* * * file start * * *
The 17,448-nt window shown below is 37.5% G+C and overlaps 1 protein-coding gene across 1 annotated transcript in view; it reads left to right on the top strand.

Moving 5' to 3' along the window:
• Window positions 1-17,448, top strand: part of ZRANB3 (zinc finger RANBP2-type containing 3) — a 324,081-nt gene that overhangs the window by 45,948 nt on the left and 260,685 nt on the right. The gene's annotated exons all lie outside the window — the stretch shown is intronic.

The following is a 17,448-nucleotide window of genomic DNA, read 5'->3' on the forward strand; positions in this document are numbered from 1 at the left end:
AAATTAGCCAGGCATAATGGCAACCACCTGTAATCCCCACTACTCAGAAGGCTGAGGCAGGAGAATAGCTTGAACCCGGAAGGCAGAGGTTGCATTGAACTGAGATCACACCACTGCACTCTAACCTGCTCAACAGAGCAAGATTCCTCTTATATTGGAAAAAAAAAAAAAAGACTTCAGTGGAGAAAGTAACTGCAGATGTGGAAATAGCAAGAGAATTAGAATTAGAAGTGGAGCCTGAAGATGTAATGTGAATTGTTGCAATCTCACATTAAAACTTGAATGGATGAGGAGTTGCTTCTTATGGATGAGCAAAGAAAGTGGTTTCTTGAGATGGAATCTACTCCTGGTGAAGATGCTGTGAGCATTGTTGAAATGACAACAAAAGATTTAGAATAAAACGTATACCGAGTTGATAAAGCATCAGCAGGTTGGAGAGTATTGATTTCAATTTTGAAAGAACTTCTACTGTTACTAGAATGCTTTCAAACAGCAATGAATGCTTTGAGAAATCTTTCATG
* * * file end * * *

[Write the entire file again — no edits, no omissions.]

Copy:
The 17,448-nt window shown below is 37.5% G+C and overlaps 1 protein-coding gene across 1 annotated transcript in view; it reads left to right on the top strand.

Moving 5' to 3' along the window:
• Window positions 1-17,448, top strand: part of ZRANB3 (zinc finger RANBP2-type containing 3) — a 324,081-nt gene that overhangs the window by 45,948 nt on the left and 260,685 nt on the right. The gene's annotated exons all lie outside the window — the stretch shown is intronic.

The following is a 17,448-nucleotide window of genomic DNA, read 5'->3' on the forward strand; positions in this document are numbered from 1 at the left end:
AAATTAGCCAGGCATAATGGCAACCACCTGTAATCCCCACTACTCAGAAGGCTGAGGCAGGAGAATAGCTTGAACCCGGAAGGCAGAGGTTGCATTGAACTGAGATCACACCACTGCACTCTAACCTGCTCAACAGAGCAAGATTCCTCTTATATTGGAAAAAAAAAAAAAAGACTTCAGTGGAGAAAGTAACTGCAGATGTGGAAATAGCAAGAGAATTAGAATTAGAAGTGGAGCCTGAAGATGTAATGTGAATTGTTGCAATCTCACATTAAAACTTGAATGGATGAGGAGTTGCTTCTTATGGATGAGCAAAGAAAGTGGTTTCTTGAGATGGAATCTACTCCTGGTGAAGATGCTGTGAGCATTGTTGAAATGACAACAAAAGATTTAGAATAAAACGTATACCGAGTTGATAAAGCATCAGCAGGTTGGAGAGTATTGATTTCAATTTTGAAAGAACTTCTACTGTTACTAGAATGCTTTCAAACAGCAATGAATGCTTTGAGAAATCTTTCATG